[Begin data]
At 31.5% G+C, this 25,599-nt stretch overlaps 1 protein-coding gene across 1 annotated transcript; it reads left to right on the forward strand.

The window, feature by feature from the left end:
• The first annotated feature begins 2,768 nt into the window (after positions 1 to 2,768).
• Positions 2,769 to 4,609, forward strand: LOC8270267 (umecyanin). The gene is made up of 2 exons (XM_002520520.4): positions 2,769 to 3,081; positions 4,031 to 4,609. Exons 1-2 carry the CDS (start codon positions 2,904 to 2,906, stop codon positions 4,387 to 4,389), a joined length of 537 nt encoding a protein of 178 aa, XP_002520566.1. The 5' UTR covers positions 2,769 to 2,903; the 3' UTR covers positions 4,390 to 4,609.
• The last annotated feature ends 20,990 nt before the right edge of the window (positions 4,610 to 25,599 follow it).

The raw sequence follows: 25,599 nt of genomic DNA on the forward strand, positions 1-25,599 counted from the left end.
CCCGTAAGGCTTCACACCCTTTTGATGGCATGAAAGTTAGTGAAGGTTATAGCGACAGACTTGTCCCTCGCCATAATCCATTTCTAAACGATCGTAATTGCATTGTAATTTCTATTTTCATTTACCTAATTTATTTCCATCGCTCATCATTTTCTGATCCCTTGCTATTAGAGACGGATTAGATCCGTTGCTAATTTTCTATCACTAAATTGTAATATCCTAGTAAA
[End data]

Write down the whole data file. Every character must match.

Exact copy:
At 31.5% G+C, this 25,599-nt stretch overlaps 1 protein-coding gene across 1 annotated transcript; it reads left to right on the forward strand.

The window, feature by feature from the left end:
• The first annotated feature begins 2,768 nt into the window (after positions 1 to 2,768).
• Positions 2,769 to 4,609, forward strand: LOC8270267 (umecyanin). The gene is made up of 2 exons (XM_002520520.4): positions 2,769 to 3,081; positions 4,031 to 4,609. Exons 1-2 carry the CDS (start codon positions 2,904 to 2,906, stop codon positions 4,387 to 4,389), a joined length of 537 nt encoding a protein of 178 aa, XP_002520566.1. The 5' UTR covers positions 2,769 to 2,903; the 3' UTR covers positions 4,390 to 4,609.
• The last annotated feature ends 20,990 nt before the right edge of the window (positions 4,610 to 25,599 follow it).

The raw sequence follows: 25,599 nt of genomic DNA on the forward strand, positions 1-25,599 counted from the left end.
CCCGTAAGGCTTCACACCCTTTTGATGGCATGAAAGTTAGTGAAGGTTATAGCGACAGACTTGTCCCTCGCCATAATCCATTTCTAAACGATCGTAATTGCATTGTAATTTCTATTTTCATTTACCTAATTTATTTCCATCGCTCATCATTTTCTGATCCCTTGCTATTAGAGACGGATTAGATCCGTTGCTAATTTTCTATCACTAAATTGTAATATCCTAGTAAA